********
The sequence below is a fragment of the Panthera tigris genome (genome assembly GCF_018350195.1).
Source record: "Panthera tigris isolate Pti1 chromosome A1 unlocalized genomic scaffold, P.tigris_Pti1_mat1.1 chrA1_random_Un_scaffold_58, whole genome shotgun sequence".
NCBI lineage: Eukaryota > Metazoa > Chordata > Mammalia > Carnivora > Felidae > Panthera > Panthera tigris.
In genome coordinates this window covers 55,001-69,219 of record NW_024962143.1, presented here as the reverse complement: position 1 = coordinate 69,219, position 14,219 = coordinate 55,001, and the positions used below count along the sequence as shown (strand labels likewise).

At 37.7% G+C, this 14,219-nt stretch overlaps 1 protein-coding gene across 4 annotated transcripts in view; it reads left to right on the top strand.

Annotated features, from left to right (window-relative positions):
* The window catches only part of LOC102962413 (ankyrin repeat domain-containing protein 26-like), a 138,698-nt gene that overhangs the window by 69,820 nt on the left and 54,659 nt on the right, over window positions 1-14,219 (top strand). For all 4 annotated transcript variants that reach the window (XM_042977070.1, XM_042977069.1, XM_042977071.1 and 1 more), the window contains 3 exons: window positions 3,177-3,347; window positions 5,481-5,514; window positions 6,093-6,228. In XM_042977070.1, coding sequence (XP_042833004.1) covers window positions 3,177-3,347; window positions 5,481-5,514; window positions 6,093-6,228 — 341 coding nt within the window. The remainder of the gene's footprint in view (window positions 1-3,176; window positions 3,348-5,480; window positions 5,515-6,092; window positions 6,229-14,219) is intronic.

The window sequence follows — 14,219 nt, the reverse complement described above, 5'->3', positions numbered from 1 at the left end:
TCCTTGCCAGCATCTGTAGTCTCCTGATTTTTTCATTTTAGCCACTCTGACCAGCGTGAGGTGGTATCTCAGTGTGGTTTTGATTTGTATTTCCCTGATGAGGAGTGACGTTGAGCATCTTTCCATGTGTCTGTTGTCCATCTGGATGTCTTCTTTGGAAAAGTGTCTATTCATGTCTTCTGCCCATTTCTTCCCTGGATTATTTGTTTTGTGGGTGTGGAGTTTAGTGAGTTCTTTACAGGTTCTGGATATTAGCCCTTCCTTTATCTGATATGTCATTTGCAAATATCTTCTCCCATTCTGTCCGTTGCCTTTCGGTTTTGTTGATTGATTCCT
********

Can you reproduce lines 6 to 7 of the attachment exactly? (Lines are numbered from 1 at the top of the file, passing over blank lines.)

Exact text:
Annotated features, from left to right (window-relative positions):
* The window catches only part of LOC102962413 (ankyrin repeat domain-containing protein 26-like), a 138,698-nt gene that overhangs the window by 69,820 nt on the left and 54,659 nt on the right, over window positions 1-14,219 (top strand). For all 4 annotated transcript variants that reach the window (XM_042977070.1, XM_042977069.1, XM_042977071.1 and 1 more), the window contains 3 exons: window positions 3,177-3,347; window positions 5,481-5,514; window positions 6,093-6,228. In XM_042977070.1, coding sequence (XP_042833004.1) covers window positions 3,177-3,347; window positions 5,481-5,514; window positions 6,093-6,228 — 341 coding nt within the window. The remainder of the gene's footprint in view (window positions 1-3,176; window positions 3,348-5,480; window positions 5,515-6,092; window positions 6,229-14,219) is intronic.